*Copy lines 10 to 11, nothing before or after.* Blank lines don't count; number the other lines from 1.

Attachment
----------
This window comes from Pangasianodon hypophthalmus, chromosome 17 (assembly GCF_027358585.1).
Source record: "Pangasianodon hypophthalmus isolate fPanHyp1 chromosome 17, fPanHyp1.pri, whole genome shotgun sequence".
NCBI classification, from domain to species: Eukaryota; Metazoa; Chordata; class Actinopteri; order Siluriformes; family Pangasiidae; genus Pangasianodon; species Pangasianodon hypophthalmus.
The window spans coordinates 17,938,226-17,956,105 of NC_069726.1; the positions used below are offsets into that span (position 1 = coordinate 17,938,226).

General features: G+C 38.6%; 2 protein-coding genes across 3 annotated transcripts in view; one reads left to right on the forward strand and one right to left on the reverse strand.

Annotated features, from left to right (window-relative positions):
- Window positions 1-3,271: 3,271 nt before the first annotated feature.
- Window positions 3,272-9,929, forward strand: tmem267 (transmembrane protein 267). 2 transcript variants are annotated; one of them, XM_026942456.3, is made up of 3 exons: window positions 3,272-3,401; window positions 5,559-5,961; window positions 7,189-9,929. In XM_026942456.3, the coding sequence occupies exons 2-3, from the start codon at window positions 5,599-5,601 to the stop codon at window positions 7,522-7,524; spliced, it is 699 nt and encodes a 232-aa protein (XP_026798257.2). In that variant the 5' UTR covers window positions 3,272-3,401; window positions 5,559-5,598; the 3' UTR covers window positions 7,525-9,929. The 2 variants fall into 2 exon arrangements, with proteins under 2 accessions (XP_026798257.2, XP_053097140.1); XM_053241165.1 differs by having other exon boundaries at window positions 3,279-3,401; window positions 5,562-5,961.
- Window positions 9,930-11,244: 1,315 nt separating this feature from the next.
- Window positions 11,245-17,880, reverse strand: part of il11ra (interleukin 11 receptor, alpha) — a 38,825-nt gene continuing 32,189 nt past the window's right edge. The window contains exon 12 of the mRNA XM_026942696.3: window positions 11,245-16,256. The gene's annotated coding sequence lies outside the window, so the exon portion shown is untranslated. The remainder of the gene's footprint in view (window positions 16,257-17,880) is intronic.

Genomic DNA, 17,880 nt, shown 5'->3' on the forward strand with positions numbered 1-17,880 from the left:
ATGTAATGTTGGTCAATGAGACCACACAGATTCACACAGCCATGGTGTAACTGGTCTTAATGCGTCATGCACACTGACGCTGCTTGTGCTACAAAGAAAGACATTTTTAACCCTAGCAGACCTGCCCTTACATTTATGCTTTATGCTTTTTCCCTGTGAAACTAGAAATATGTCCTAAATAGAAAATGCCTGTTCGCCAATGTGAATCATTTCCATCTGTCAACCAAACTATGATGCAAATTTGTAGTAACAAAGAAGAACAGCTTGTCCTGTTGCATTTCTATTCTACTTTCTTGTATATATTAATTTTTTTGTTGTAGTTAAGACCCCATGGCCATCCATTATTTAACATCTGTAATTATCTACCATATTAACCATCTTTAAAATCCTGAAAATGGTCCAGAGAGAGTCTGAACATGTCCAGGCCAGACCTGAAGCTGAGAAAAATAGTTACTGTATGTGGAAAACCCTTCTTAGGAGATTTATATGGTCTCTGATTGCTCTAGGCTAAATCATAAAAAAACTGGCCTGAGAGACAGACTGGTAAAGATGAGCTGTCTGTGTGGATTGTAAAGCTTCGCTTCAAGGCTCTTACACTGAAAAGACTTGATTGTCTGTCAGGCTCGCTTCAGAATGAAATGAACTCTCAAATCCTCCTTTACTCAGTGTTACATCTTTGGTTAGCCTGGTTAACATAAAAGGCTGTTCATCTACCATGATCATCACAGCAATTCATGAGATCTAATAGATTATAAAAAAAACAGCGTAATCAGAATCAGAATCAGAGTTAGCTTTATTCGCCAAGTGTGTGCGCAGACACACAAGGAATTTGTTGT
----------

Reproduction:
- Window positions 11,245-17,880, reverse strand: part of il11ra (interleukin 11 receptor, alpha) — a 38,825-nt gene continuing 32,189 nt past the window's right edge. The window contains exon 12 of the mRNA XM_026942696.3: window positions 11,245-16,256. The gene's annotated coding sequence lies outside the window, so the exon portion shown is untranslated. The remainder of the gene's footprint in view (window positions 16,257-17,880) is intronic.

Genomic DNA, 17,880 nt, shown 5'->3' on the forward strand with positions numbered 1-17,880 from the left: